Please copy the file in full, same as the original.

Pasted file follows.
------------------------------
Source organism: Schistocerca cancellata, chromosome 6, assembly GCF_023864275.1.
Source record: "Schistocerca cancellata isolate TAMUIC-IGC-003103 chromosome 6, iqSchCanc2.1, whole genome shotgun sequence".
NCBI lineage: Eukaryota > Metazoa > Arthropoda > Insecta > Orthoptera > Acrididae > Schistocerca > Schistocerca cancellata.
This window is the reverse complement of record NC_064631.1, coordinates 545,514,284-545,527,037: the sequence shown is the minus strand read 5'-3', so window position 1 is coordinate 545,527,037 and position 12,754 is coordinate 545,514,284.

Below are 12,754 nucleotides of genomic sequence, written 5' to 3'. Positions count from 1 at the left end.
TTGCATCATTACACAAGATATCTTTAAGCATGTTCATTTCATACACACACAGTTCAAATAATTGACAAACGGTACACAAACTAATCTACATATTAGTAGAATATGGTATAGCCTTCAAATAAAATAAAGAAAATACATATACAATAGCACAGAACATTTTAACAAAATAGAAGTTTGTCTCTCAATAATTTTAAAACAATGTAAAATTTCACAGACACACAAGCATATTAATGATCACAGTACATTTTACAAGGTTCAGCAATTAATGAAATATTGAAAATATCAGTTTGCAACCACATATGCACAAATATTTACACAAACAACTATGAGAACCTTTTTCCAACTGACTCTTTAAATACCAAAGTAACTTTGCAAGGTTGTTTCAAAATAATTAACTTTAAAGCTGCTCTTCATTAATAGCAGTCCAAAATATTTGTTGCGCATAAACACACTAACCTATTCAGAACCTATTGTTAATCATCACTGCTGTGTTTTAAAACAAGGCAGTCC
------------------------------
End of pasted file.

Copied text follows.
Source organism: Schistocerca cancellata, chromosome 6, assembly GCF_023864275.1.
Source record: "Schistocerca cancellata isolate TAMUIC-IGC-003103 chromosome 6, iqSchCanc2.1, whole genome shotgun sequence".
NCBI lineage: Eukaryota > Metazoa > Arthropoda > Insecta > Orthoptera > Acrididae > Schistocerca > Schistocerca cancellata.
This window is the reverse complement of record NC_064631.1, coordinates 545,514,284-545,527,037: the sequence shown is the minus strand read 5'-3', so window position 1 is coordinate 545,527,037 and position 12,754 is coordinate 545,514,284.

Below are 12,754 nucleotides of genomic sequence, written 5' to 3'. Positions count from 1 at the left end.
TTGCATCATTACACAAGATATCTTTAAGCATGTTCATTTCATACACACACAGTTCAAATAATTGACAAACGGTACACAAACTAATCTACATATTAGTAGAATATGGTATAGCCTTCAAATAAAATAAAGAAAATACATATACAATAGCACAGAACATTTTAACAAAATAGAAGTTTGTCTCTCAATAATTTTAAAACAATGTAAAATTTCACAGACACACAAGCATATTAATGATCACAGTACATTTTACAAGGTTCAGCAATTAATGAAATATTGAAAATATCAGTTTGCAACCACATATGCACAAATATTTACACAAACAACTATGAGAACCTTTTTCCAACTGACTCTTTAAATACCAAAGTAACTTTGCAAGGTTGTTTCAAAATAATTAACTTTAAAGCTGCTCTTCATTAATAGCAGTCCAAAATATTTGTTGCGCATAAACACACTAACCTATTCAGAACCTATTGTTAATCATCACTGCTGTGTTTTAAAACAAGGCAGTCC